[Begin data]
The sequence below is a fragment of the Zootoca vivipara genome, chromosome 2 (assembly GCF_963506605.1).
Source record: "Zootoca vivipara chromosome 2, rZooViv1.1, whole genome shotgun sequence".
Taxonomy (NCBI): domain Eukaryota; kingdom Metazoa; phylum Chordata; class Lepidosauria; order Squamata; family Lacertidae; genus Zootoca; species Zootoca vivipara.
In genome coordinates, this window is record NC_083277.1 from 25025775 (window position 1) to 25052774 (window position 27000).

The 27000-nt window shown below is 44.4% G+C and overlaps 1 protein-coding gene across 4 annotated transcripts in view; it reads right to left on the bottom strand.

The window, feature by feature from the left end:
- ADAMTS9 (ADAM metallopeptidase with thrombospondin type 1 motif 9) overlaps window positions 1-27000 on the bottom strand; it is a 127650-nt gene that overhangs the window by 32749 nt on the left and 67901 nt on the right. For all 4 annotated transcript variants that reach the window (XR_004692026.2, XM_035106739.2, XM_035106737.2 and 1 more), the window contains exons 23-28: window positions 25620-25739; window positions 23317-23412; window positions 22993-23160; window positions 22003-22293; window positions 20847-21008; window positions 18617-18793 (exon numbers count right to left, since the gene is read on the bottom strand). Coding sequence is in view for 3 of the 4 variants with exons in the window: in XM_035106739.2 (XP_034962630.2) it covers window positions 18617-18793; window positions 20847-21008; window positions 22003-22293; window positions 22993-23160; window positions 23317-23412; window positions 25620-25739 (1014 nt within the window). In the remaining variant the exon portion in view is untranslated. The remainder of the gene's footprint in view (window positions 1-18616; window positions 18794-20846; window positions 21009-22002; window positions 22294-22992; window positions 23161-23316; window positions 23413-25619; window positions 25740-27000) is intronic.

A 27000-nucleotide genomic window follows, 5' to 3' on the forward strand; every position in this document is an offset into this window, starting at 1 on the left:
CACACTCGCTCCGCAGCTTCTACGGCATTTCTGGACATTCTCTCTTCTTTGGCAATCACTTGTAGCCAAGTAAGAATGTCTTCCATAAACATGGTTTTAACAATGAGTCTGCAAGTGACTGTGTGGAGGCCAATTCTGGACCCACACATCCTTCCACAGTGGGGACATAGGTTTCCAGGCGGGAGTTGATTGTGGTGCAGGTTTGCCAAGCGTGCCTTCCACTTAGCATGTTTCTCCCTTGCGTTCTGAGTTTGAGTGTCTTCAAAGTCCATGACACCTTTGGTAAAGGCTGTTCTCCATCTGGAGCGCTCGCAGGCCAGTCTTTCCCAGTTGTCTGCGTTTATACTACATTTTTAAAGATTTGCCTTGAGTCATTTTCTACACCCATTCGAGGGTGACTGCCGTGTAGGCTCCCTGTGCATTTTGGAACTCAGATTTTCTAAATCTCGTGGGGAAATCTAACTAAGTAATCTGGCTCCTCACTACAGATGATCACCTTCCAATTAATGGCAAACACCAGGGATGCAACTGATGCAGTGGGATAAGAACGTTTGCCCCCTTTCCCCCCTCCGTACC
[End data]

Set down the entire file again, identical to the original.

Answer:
The sequence below is a fragment of the Zootoca vivipara genome, chromosome 2 (assembly GCF_963506605.1).
Source record: "Zootoca vivipara chromosome 2, rZooViv1.1, whole genome shotgun sequence".
Taxonomy (NCBI): domain Eukaryota; kingdom Metazoa; phylum Chordata; class Lepidosauria; order Squamata; family Lacertidae; genus Zootoca; species Zootoca vivipara.
In genome coordinates, this window is record NC_083277.1 from 25025775 (window position 1) to 25052774 (window position 27000).

The 27000-nt window shown below is 44.4% G+C and overlaps 1 protein-coding gene across 4 annotated transcripts in view; it reads right to left on the bottom strand.

The window, feature by feature from the left end:
- ADAMTS9 (ADAM metallopeptidase with thrombospondin type 1 motif 9) overlaps window positions 1-27000 on the bottom strand; it is a 127650-nt gene that overhangs the window by 32749 nt on the left and 67901 nt on the right. For all 4 annotated transcript variants that reach the window (XR_004692026.2, XM_035106739.2, XM_035106737.2 and 1 more), the window contains exons 23-28: window positions 25620-25739; window positions 23317-23412; window positions 22993-23160; window positions 22003-22293; window positions 20847-21008; window positions 18617-18793 (exon numbers count right to left, since the gene is read on the bottom strand). Coding sequence is in view for 3 of the 4 variants with exons in the window: in XM_035106739.2 (XP_034962630.2) it covers window positions 18617-18793; window positions 20847-21008; window positions 22003-22293; window positions 22993-23160; window positions 23317-23412; window positions 25620-25739 (1014 nt within the window). In the remaining variant the exon portion in view is untranslated. The remainder of the gene's footprint in view (window positions 1-18616; window positions 18794-20846; window positions 21009-22002; window positions 22294-22992; window positions 23161-23316; window positions 23413-25619; window positions 25740-27000) is intronic.

A 27000-nucleotide genomic window follows, 5' to 3' on the forward strand; every position in this document is an offset into this window, starting at 1 on the left:
CACACTCGCTCCGCAGCTTCTACGGCATTTCTGGACATTCTCTCTTCTTTGGCAATCACTTGTAGCCAAGTAAGAATGTCTTCCATAAACATGGTTTTAACAATGAGTCTGCAAGTGACTGTGTGGAGGCCAATTCTGGACCCACACATCCTTCCACAGTGGGGACATAGGTTTCCAGGCGGGAGTTGATTGTGGTGCAGGTTTGCCAAGCGTGCCTTCCACTTAGCATGTTTCTCCCTTGCGTTCTGAGTTTGAGTGTCTTCAAAGTCCATGACACCTTTGGTAAAGGCTGTTCTCCATCTGGAGCGCTCGCAGGCCAGTCTTTCCCAGTTGTCTGCGTTTATACTACATTTTTAAAGATTTGCCTTGAGTCATTTTCTACACCCATTCGAGGGTGACTGCCGTGTAGGCTCCCTGTGCATTTTGGAACTCAGATTTTCTAAATCTCGTGGGGAAATCTAACTAAGTAATCTGGCTCCTCACTACAGATGATCACCTTCCAATTAATGGCAAACACCAGGGATGCAACTGATGCAGTGGGATAAGAACGTTTGCCCCCTTTCCCCCCTCCGTACC